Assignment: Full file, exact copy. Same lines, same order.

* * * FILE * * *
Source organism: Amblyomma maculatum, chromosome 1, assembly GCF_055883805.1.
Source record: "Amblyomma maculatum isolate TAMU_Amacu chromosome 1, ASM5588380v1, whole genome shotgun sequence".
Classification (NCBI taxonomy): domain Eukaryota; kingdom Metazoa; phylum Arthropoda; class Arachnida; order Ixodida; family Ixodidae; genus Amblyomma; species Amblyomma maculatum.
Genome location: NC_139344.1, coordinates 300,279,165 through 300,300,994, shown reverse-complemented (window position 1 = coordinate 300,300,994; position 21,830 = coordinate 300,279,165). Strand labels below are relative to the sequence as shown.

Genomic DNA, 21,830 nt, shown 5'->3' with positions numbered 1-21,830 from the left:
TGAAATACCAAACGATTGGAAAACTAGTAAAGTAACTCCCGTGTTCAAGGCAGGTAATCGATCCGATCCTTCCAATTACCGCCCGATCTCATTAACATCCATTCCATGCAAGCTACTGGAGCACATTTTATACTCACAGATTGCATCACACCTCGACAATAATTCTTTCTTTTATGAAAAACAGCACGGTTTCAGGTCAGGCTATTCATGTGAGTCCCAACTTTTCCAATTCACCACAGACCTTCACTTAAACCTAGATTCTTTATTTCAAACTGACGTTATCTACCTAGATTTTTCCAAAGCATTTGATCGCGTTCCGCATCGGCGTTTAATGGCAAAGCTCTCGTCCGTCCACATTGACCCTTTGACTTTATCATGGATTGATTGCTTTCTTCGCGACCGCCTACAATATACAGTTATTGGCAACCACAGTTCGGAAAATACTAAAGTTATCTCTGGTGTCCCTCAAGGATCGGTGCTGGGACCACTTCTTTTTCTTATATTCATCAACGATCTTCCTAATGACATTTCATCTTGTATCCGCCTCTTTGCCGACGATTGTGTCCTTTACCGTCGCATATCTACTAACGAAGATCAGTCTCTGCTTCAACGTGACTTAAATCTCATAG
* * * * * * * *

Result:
Source organism: Amblyomma maculatum, chromosome 1, assembly GCF_055883805.1.
Source record: "Amblyomma maculatum isolate TAMU_Amacu chromosome 1, ASM5588380v1, whole genome shotgun sequence".
Classification (NCBI taxonomy): domain Eukaryota; kingdom Metazoa; phylum Arthropoda; class Arachnida; order Ixodida; family Ixodidae; genus Amblyomma; species Amblyomma maculatum.
Genome location: NC_139344.1, coordinates 300,279,165 through 300,300,994, shown reverse-complemented (window position 1 = coordinate 300,300,994; position 21,830 = coordinate 300,279,165). Strand labels below are relative to the sequence as shown.

Genomic DNA, 21,830 nt, shown 5'->3' with positions numbered 1-21,830 from the left:
TGAAATACCAAACGATTGGAAAACTAGTAAAGTAACTCCCGTGTTCAAGGCAGGTAATCGATCCGATCCTTCCAATTACCGCCCGATCTCATTAACATCCATTCCATGCAAGCTACTGGAGCACATTTTATACTCACAGATTGCATCACACCTCGACAATAATTCTTTCTTTTATGAAAAACAGCACGGTTTCAGGTCAGGCTATTCATGTGAGTCCCAACTTTTCCAATTCACCACAGACCTTCACTTAAACCTAGATTCTTTATTTCAAACTGACGTTATCTACCTAGATTTTTCCAAAGCATTTGATCGCGTTCCGCATCGGCGTTTAATGGCAAAGCTCTCGTCCGTCCACATTGACCCTTTGACTTTATCATGGATTGATTGCTTTCTTCGCGACCGCCTACAATATACAGTTATTGGCAACCACAGTTCGGAAAATACTAAAGTTATCTCTGGTGTCCCTCAAGGATCGGTGCTGGGACCACTTCTTTTTCTTATATTCATCAACGATCTTCCTAATGACATTTCATCTTGTATCCGCCTCTTTGCCGACGATTGTGTCCTTTACCGTCGCATATCTACTAACGAAGATCAGTCTCTGCTTCAACGTGACTTAAATCTCATAG